A ray of sunshine for Wellington job-hunters despite unsettled outlook

Over 71,000 job vacancies in Wellington last quarter.
Over 71,000 job vacancies in Wellington last quarter. Photo credit: Getty.

Demand for skilled workers in Wellington has spiked despite falling employment, investment and profit expectations.

Over 71,000 jobs were listed for the Wellington region on the Trade Me Jobs website in the three months to 30 September 2019, up 2.6 percent on the same quarter in 2018.  

The increase in jobs advertised within the capital city is in sharp contrast to Auckland's, where the number of listings fell by 14.8 percent year-on-year.  Nationwide, the number of job listings fell by 7.8 percent.

In addition to the increase in jobs on offer in Wellington, Trade Me Jobs also reports that based on the salary band employers select on listings, average pay in the capital has increased to $73,374, up 6.1 percent compared with the same period last year.

Although just a snapshot of the wider picture, with an increase in both job numbers and average salary, Matt Tolich, spokesperson at Trade Me Jobs, said that the capital city looks like a pretty plum place to be.  

"With more jobs on offer, more money on the table and applications down 6.6 per cent on last year, it's a good time to be a job hunter in Wellington," Tolich said.

More job prospects on top of sun and wine

Trade Me Jobs data indicates that locals can chalk up job prospects as another reason to live in the sunny, vineyard-ridden city of Hawkes Bay.  

The region had an increase in job listings of almost 10 percent (9.8) compared to the third quarter of 2018, with the average salary on offer increasing by 1.9 percent, to $57,012.

Fewer jobs in Canterbury, Northland, Waikato and BOP

In the Canterbury region, Trade Me job listings fell by 11.5 percent compared with the 2018 quarter.  Similarly, in Northland, Waikato and the Bay of Plenty, the number of new job listings fell between 5-6.5 percent year-on-year. 

Which sectors had the biggest increase and decrease in jobs?

The industries most affected by a decrease in new listings on Trade Me Jobs were engineering (down 23.5 percent) and sales (down 24.6 percent) year-on-year.

In contrast, government and council jobs were on the rise, up by 13.6 percent year-on-year.  In an employment report for October, SEEK also pointed to an expansion of government-related jobs.

"When comparing the September quarter of 2019 with that of a year ago, Government & Defence, and Education & Training each logged annual growth of 18 percent," the report said.

According to Trade Me data, people with experience in marketing, media and communications can feel more confident in their search, with a 10.7 percent increase in listings year-on-year.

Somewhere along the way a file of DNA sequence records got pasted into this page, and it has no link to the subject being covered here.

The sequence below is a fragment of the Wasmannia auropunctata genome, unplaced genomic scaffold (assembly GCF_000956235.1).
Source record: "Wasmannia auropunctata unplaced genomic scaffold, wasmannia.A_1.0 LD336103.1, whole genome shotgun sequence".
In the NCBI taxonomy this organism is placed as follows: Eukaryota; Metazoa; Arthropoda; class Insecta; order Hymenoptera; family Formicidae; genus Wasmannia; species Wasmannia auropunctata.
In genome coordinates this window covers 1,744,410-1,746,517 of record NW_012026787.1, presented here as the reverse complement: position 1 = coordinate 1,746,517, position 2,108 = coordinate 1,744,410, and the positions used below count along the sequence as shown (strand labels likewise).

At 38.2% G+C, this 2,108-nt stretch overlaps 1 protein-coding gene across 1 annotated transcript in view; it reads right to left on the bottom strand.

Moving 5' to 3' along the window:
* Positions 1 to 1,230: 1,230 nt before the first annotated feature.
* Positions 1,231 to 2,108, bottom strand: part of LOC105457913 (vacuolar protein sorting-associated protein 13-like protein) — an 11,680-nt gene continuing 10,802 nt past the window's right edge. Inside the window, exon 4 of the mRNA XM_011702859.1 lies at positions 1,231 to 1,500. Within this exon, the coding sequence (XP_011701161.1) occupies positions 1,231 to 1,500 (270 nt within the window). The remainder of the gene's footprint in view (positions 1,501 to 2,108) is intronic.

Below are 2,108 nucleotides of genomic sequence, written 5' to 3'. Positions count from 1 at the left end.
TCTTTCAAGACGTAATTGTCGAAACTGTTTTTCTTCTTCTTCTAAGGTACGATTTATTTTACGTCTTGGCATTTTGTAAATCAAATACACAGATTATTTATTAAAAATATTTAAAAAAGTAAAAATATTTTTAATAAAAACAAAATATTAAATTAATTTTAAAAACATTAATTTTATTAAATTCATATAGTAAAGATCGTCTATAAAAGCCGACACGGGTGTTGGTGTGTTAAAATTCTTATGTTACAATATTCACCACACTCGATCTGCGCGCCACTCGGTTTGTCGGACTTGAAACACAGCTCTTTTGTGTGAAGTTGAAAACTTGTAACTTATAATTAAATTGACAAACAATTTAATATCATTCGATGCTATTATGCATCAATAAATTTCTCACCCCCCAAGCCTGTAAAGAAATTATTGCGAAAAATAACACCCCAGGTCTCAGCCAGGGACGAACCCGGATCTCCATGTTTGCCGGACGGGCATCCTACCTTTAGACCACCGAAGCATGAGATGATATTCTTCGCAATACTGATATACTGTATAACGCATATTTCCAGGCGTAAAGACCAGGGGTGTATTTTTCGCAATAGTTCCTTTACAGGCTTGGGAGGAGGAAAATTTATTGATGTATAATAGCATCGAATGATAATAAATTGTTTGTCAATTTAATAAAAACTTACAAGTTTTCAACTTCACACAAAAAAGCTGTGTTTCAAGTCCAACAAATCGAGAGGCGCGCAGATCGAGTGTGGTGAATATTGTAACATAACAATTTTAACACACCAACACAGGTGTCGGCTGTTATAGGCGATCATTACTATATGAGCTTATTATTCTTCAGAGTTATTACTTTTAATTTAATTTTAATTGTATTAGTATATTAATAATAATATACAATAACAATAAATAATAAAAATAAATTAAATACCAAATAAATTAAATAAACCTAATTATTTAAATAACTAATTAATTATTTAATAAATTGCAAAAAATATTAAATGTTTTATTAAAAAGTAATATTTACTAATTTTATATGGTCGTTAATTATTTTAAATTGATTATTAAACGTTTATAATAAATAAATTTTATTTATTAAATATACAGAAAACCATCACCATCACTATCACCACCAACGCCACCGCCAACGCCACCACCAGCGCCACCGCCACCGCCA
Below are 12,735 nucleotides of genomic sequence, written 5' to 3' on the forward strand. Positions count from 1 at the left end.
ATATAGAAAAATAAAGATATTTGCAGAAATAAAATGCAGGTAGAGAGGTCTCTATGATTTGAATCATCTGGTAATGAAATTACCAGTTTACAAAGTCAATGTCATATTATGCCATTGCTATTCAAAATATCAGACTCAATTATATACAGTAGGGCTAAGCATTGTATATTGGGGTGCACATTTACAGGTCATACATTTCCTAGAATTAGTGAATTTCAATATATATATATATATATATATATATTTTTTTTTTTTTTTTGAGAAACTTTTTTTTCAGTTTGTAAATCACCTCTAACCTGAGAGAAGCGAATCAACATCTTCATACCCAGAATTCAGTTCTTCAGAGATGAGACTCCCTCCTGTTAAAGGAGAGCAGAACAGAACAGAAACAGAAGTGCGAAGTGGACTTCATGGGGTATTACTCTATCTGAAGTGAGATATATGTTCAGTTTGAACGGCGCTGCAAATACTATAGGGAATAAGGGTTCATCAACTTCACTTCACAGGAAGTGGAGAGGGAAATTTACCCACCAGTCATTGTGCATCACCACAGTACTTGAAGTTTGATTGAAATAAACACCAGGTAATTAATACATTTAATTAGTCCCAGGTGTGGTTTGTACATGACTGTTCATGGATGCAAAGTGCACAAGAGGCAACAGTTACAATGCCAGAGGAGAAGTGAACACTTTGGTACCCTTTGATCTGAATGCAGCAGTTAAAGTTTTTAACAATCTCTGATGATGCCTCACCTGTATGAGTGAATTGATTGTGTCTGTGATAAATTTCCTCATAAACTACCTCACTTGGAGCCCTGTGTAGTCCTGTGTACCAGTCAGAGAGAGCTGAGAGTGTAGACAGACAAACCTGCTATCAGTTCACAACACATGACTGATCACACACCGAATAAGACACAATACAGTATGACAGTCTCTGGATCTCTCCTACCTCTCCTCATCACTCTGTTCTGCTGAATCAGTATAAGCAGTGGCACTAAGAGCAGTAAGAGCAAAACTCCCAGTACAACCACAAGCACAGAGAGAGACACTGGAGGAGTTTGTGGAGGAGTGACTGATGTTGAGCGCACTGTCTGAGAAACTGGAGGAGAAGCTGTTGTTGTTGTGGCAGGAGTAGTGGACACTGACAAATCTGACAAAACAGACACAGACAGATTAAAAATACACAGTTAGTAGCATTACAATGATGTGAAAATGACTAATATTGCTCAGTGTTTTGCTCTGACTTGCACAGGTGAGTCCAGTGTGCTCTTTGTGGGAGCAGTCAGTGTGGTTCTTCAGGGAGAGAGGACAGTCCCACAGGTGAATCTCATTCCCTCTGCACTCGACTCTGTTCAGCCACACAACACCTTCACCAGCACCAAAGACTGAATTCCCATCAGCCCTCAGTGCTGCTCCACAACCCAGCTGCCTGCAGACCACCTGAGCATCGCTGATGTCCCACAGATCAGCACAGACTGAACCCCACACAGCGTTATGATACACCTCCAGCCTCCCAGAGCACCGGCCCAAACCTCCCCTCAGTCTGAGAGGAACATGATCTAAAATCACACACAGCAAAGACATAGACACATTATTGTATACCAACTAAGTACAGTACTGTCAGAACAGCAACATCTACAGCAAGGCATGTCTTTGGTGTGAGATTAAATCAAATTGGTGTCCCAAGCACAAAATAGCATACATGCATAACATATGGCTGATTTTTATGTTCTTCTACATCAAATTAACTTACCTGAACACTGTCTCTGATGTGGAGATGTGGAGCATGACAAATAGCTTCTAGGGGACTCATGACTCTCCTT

Tolich said that anecdotal feedback from employers suggests that despite a toughening market, skilled job-seekers in the trades and services, construction, roading, transport and logistics continue to hold their own.

Despite Wellington having bucked the trend, Rose Ryan, workforce and workplace at MBIE said that an increase in job ads may indicate job movement rather than growth in the number of jobs.

"An increase in job [ads] in a particular industry may indicate [its] expanding, or [that there's] a high rate of churn...but overall employment is not necessarily increasing." 

"Similarly, a decrease in job ads can signal reduced employment in an industry, or that the industry is using alternatives to online advertising in their hiring process, (e.g. word-of-mouth or social networks," Ryan said.

IT professionals are sitting pretty

Based on employer salary indications, the IT sector remains a lucrative field with an average pay of $112,230.  Executive and general management positions also pay well, with average salaries above $80,000.

"IT roles [made up] the five highest paid positions in the third quarter of 2019, IT project managers earning the most, with an average salary [calculated at] $145,977," Tollich said.

Average Wellington income on a par with Auckland

Based on Trade Me Jobs data for the last quarter, the average salary on offer in the city of sails is $72,161 - around $1,200 less than in the capital.

Following the minimum wage increase to $17.70 per hour in April, job ad data shows that the national average salary is $62,356, up by 2.2 percent compared with the same period last year.  

Michael Webster, Principal Analyst at MBIE said that comparing the average house-hold income for New Zealand's three-largest cities, Auckland and Wellington are almost equal.

City:                                                 Average House-hold income (2018)

Auckland                                     $117,500

Wellington                                    $117,100

Christchurch (Territorial Authority) $101,800

Source: Ministry of Business, Innovation and Employment.


With a growing number of companies reportedly lowering their employment expectations, combined with a flurry of job hunters expected to hit the market in early 2020, it's uncertain whether the job market will stay immune.

With demand for skilled candidates holding strong, coupled with an average salary and house-hold income that rivals Auckland, Wellingtonians are in a good position to weather tougher times ahead.